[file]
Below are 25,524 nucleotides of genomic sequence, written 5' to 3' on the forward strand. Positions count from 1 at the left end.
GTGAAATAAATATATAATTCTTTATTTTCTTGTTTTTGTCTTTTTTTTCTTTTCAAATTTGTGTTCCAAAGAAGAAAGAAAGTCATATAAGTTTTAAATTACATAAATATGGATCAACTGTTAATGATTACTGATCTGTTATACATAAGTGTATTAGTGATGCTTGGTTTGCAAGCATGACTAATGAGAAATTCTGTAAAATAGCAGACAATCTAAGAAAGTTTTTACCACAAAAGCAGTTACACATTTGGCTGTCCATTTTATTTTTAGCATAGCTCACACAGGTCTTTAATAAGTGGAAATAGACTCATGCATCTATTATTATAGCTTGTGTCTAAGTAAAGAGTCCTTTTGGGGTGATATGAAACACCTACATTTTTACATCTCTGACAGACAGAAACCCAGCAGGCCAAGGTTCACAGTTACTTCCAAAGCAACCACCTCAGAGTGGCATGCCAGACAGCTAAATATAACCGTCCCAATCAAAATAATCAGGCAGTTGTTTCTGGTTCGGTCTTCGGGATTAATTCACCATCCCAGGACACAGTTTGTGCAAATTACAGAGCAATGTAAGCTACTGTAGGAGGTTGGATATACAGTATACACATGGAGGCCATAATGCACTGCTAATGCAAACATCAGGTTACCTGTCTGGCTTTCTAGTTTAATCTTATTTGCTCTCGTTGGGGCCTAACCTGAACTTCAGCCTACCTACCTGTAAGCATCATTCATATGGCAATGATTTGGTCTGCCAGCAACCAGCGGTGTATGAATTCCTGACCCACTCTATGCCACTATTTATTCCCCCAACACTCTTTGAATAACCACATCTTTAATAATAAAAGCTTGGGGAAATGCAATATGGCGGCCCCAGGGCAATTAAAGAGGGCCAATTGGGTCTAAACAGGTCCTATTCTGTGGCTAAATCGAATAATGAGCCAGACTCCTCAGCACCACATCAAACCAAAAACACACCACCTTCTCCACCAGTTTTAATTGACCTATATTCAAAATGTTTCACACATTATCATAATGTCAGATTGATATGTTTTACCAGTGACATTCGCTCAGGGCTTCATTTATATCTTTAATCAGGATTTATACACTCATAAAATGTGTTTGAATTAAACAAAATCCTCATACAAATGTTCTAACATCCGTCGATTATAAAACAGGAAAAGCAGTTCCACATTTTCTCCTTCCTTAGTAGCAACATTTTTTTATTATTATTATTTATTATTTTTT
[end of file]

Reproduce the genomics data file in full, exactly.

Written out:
Below are 25,524 nucleotides of genomic sequence, written 5' to 3' on the forward strand. Positions count from 1 at the left end.
GTGAAATAAATATATAATTCTTTATTTTCTTGTTTTTGTCTTTTTTTTCTTTTCAAATTTGTGTTCCAAAGAAGAAAGAAAGTCATATAAGTTTTAAATTACATAAATATGGATCAACTGTTAATGATTACTGATCTGTTATACATAAGTGTATTAGTGATGCTTGGTTTGCAAGCATGACTAATGAGAAATTCTGTAAAATAGCAGACAATCTAAGAAAGTTTTTACCACAAAAGCAGTTACACATTTGGCTGTCCATTTTATTTTTAGCATAGCTCACACAGGTCTTTAATAAGTGGAAATAGACTCATGCATCTATTATTATAGCTTGTGTCTAAGTAAAGAGTCCTTTTGGGGTGATATGAAACACCTACATTTTTACATCTCTGACAGACAGAAACCCAGCAGGCCAAGGTTCACAGTTACTTCCAAAGCAACCACCTCAGAGTGGCATGCCAGACAGCTAAATATAACCGTCCCAATCAAAATAATCAGGCAGTTGTTTCTGGTTCGGTCTTCGGGATTAATTCACCATCCCAGGACACAGTTTGTGCAAATTACAGAGCAATGTAAGCTACTGTAGGAGGTTGGATATACAGTATACACATGGAGGCCATAATGCACTGCTAATGCAAACATCAGGTTACCTGTCTGGCTTTCTAGTTTAATCTTATTTGCTCTCGTTGGGGCCTAACCTGAACTTCAGCCTACCTACCTGTAAGCATCATTCATATGGCAATGATTTGGTCTGCCAGCAACCAGCGGTGTATGAATTCCTGACCCACTCTATGCCACTATTTATTCCCCCAACACTCTTTGAATAACCACATCTTTAATAATAAAAGCTTGGGGAAATGCAATATGGCGGCCCCAGGGCAATTAAAGAGGGCCAATTGGGTCTAAACAGGTCCTATTCTGTGGCTAAATCGAATAATGAGCCAGACTCCTCAGCACCACATCAAACCAAAAACACACCACCTTCTCCACCAGTTTTAATTGACCTATATTCAAAATGTTTCACACATTATCATAATGTCAGATTGATATGTTTTACCAGTGACATTCGCTCAGGGCTTCATTTATATCTTTAATCAGGATTTATACACTCATAAAATGTGTTTGAATTAAACAAAATCCTCATACAAATGTTCTAACATCCGTCGATTATAAAACAGGAAAAGCAGTTCCACATTTTCTCCTTCCTTAGTAGCAACATTTTTTTATTATTATTATTTATTATTTTTT